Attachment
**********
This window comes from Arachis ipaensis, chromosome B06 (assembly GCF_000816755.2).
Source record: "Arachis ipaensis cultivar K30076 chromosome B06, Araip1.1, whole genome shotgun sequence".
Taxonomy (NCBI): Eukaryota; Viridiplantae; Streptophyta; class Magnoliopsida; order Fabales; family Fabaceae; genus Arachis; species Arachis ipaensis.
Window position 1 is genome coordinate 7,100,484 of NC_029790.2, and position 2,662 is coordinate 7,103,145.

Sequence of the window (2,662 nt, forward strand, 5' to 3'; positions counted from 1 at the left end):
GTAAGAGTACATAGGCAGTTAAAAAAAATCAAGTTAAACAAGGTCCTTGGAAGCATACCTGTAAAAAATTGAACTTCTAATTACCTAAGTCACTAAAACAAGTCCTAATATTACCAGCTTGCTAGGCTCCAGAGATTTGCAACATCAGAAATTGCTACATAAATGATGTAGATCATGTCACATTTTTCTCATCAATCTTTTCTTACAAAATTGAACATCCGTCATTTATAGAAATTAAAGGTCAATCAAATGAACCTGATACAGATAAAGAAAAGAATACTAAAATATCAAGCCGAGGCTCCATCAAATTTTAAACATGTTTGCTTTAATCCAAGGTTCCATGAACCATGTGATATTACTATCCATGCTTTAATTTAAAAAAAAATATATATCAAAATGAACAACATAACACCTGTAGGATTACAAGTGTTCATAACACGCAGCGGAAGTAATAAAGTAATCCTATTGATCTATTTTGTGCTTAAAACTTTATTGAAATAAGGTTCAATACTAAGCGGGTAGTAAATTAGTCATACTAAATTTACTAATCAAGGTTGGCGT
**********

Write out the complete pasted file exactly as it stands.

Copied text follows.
This window comes from Arachis ipaensis, chromosome B06 (assembly GCF_000816755.2).
Source record: "Arachis ipaensis cultivar K30076 chromosome B06, Araip1.1, whole genome shotgun sequence".
Taxonomy (NCBI): Eukaryota; Viridiplantae; Streptophyta; class Magnoliopsida; order Fabales; family Fabaceae; genus Arachis; species Arachis ipaensis.
Window position 1 is genome coordinate 7,100,484 of NC_029790.2, and position 2,662 is coordinate 7,103,145.

Sequence of the window (2,662 nt, forward strand, 5' to 3'; positions counted from 1 at the left end):
GTAAGAGTACATAGGCAGTTAAAAAAAATCAAGTTAAACAAGGTCCTTGGAAGCATACCTGTAAAAAATTGAACTTCTAATTACCTAAGTCACTAAAACAAGTCCTAATATTACCAGCTTGCTAGGCTCCAGAGATTTGCAACATCAGAAATTGCTACATAAATGATGTAGATCATGTCACATTTTTCTCATCAATCTTTTCTTACAAAATTGAACATCCGTCATTTATAGAAATTAAAGGTCAATCAAATGAACCTGATACAGATAAAGAAAAGAATACTAAAATATCAAGCCGAGGCTCCATCAAATTTTAAACATGTTTGCTTTAATCCAAGGTTCCATGAACCATGTGATATTACTATCCATGCTTTAATTTAAAAAAAAATATATATCAAAATGAACAACATAACACCTGTAGGATTACAAGTGTTCATAACACGCAGCGGAAGTAATAAAGTAATCCTATTGATCTATTTTGTGCTTAAAACTTTATTGAAATAAGGTTCAATACTAAGCGGGTAGTAAATTAGTCATACTAAATTTACTAATCAAGGTTGGCGT